A University of Iowa law professor has complained that a locker room set aside for visiting teams at Kinnick Stadium is homophobic and sexist because it's painted pink, according to the Associated Press.

Erin Buzuvis, who moved from Boston to Iowa City to teach at the law school, says she and several friends have been concerned for months about the message behind the locker rooms. She says they promote negative stereotypes.

"With a pink locker room, you're saying that 'You are a girlie man. You are weak, like a girl,'" Buzuvis said. "That implies that girls are nondominant, therefore, lesser. And that is offensive."

The locker room was painted pink in the 1970s by former Hawkeye football coach Hayden Fry.

The carpeting, metal lockers, brick walls, sinks, shower floor -- even the urinals -- are all pink.

Buzuvis says she has been getting death threats and hate mail since disclosing her discomfort about the locker room to a reporter.

White Privilege

Organizers of a "Women of Color Dialogue" at Northeastern University in Boston were forced to open an event to all races after initially proclaiming that white women would not be allowed, according to the Northeastern University News.

Members of the Women's Studies and Graduate Consortium wanted to exclude white women from the first session of the dialogue. They said it needed to remain racially segregated in order to help the participants come together on issues that many of them felt were perpetrated by white people.

But after hearing complaints from two caucasian students, the Student Government Association and the school provost, the event was opened to all. Dr. Robin Chandler, director of women's studies and one of the organizers of the event, said she was disappointed by the demand.

"I think it's a shame that one or two white students based on white privilege, a lack of awareness of racial issues and a lack of generosity of spirit complained to the office of the provost and were able, because they were white, to gain admission to the morning session that I was forced to open up," Chandler said.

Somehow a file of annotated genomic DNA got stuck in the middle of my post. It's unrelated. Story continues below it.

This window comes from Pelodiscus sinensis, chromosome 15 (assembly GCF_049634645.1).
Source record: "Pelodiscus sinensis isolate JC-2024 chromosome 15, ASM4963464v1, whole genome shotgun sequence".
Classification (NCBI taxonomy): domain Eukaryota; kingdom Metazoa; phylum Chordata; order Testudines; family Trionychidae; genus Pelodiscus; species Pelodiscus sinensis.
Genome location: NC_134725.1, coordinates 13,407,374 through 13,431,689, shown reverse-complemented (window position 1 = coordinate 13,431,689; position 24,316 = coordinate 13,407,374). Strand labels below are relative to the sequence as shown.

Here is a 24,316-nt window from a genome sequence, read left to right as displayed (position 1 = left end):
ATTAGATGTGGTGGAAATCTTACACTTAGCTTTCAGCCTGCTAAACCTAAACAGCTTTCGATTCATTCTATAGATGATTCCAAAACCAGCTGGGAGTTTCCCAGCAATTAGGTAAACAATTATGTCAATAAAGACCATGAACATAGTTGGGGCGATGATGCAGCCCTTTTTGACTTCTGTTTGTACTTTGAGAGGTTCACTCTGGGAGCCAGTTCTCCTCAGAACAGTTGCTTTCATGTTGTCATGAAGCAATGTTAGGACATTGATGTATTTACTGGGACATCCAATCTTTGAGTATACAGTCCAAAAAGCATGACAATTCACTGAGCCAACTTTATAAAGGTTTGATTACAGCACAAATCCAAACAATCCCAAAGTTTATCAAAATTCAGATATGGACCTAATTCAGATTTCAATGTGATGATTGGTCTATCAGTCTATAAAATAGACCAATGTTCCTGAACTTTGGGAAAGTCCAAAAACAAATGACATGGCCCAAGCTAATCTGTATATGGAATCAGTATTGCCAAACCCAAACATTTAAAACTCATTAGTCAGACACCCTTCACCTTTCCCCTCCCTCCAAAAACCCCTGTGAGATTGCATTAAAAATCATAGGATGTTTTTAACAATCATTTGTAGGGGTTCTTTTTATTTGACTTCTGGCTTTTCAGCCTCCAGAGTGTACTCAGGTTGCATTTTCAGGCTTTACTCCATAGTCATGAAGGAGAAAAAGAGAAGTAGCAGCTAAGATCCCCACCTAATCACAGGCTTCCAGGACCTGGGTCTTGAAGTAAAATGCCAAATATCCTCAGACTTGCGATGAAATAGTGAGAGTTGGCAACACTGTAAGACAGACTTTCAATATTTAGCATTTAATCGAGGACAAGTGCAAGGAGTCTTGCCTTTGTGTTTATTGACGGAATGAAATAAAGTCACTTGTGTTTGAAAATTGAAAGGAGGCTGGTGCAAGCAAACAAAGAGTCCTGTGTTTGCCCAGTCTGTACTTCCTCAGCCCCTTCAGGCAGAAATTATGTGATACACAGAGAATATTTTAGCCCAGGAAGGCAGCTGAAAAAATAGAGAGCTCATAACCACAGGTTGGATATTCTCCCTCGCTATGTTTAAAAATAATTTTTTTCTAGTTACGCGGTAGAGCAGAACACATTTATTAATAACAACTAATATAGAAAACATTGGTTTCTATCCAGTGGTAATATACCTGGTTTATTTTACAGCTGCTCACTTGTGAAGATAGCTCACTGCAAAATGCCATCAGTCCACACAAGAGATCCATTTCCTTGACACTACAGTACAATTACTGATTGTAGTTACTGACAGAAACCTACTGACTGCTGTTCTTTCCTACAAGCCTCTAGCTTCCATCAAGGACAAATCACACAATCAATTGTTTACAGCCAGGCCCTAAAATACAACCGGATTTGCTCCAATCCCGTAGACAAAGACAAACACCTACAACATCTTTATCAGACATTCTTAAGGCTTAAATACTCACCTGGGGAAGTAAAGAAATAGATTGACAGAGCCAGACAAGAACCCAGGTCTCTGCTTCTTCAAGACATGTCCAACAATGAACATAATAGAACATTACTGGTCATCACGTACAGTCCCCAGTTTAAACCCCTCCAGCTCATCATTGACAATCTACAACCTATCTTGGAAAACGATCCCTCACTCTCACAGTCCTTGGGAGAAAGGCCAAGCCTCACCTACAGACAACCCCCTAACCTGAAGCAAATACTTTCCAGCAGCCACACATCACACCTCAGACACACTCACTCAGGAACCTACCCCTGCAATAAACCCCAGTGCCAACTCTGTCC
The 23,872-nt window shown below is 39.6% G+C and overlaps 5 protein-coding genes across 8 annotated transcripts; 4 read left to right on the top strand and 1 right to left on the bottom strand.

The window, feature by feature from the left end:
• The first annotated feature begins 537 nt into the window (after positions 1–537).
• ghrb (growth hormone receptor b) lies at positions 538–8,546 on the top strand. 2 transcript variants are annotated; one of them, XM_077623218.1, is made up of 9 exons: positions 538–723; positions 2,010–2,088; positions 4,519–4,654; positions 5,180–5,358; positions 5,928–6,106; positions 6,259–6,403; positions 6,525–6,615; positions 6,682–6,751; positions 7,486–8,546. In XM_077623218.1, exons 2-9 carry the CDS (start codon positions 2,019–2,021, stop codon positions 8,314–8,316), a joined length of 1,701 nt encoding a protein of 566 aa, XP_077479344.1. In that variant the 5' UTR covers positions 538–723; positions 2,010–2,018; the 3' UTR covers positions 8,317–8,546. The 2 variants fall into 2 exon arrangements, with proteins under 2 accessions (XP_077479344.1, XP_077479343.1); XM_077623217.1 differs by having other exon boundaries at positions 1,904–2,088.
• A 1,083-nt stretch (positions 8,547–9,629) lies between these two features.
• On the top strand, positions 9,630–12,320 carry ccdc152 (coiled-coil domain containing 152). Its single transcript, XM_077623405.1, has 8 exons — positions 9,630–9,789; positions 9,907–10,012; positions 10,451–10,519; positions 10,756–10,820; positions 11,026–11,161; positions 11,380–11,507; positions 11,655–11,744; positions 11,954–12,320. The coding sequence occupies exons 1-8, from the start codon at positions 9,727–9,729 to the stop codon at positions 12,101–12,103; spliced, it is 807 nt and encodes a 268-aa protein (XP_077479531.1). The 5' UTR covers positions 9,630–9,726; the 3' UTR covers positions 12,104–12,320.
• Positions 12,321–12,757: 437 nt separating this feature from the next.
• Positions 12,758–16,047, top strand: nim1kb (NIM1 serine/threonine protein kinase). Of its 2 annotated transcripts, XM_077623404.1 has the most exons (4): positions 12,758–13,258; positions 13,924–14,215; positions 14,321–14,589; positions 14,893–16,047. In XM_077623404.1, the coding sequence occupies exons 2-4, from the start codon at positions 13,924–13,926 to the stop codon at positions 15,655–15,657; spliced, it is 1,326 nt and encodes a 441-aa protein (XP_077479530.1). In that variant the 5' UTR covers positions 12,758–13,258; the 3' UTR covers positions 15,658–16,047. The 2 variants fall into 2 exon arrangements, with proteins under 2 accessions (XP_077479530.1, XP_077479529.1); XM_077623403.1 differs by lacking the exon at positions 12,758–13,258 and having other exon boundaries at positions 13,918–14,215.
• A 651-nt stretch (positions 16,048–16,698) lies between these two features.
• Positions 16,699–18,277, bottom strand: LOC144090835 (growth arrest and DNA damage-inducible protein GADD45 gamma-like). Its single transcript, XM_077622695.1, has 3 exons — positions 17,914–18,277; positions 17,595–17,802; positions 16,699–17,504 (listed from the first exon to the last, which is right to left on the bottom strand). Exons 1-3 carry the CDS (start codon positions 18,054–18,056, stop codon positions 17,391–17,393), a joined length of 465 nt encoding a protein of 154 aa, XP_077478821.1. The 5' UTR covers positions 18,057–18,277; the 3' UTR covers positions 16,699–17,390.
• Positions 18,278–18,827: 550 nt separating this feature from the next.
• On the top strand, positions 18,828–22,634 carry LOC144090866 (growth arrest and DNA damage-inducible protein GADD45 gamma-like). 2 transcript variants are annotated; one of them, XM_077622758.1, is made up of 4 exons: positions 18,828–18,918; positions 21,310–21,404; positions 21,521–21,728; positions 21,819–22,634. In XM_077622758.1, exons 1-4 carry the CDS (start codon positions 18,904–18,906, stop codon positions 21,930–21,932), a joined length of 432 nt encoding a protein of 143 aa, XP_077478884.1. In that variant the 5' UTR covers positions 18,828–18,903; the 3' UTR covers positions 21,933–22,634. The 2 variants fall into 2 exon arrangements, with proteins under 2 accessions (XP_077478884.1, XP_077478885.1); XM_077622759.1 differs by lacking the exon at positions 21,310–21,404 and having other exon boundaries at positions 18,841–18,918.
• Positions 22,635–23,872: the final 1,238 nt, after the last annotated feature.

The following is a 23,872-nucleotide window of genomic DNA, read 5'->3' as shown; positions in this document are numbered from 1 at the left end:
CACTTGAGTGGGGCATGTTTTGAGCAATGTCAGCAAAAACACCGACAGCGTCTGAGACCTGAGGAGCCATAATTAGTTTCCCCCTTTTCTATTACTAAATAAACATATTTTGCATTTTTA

Flag-Free Memorial

The NAACP has drafted two Illinois senators in its crusade to prevent officials from flying a Confederate flag at the dedication of a memorial to Confederate dead in central Illinois, reports the Journal-Register.

The memorial is being built at Camp Butler National Cemetery near Riverton, the site of a prison camp for Confederate soldiers. Some 866 Confederate soldiers died there during the war.

Illinois' senators Barack Obama and Dick Durbin have asked federal officials to bar display of the stars and bars at the memorial.

"We, along with the NAACP and many Americans, believe that the Confederate flag has become more than an historic battle standard; for millions of Americans it is a symbol of slavery and segregation," the senators said in a letter to the director of the National Cemetery Administration.

Nettlesome Noose

A new bar in St. Paul named the Noose is drawing complaints from some of its neighbors on the east side of the city because they say the name conjures up images of black Americans being lynched, reports the St. Paul Pioneer Press.

Penny Yauch, who recently bought and renamed the place on E. Seventh St. in St. Paul, said it takes its name from a local legend about a man who hanged himself there years ago. She said the racial connotations never entered her mind.

The Rev. Luches Hamilton, pastor of nearby St. John's Church of God in Christ, said he's been hearing complaints about the name, however.

"A lot of black people were coming to me saying it was very offensive," he said.

Shooting the Messenger

A group of Connecticut immigration control advocates who produced a study purporting to show that the workforce at many McDonald's restuarants in that state is not reflective of the wider population is being derided as racist hate-mongers for their efforts, according to the Hartford Courant.

Connecticut Citizens for Immigration Control released a study of the racial and ethnic makeup of the workforce at 152 McDonald's statewide. The group's Paul Streitz said that the workforce at some restaurants was 100 percent Hispanic, which he said raised the possibility that equal opportunity laws had been violated and that undocumented workers were being hired.

Immigration activists and Hispanic leaders dismissed the study, however, saying it was motivated by racism. Fernando Betancourt, executive director of the state Latino and Puerto Rican Affairs Commission, said the group's finding were offensive and created a "climate of persecution" in the state.

Hero of the Week

A university student government in Australia's north has appointed what is described by The Australian as a "roo-shootin', beer-drinkin' rednecked country bloke" as the country's first heterosexuality officer.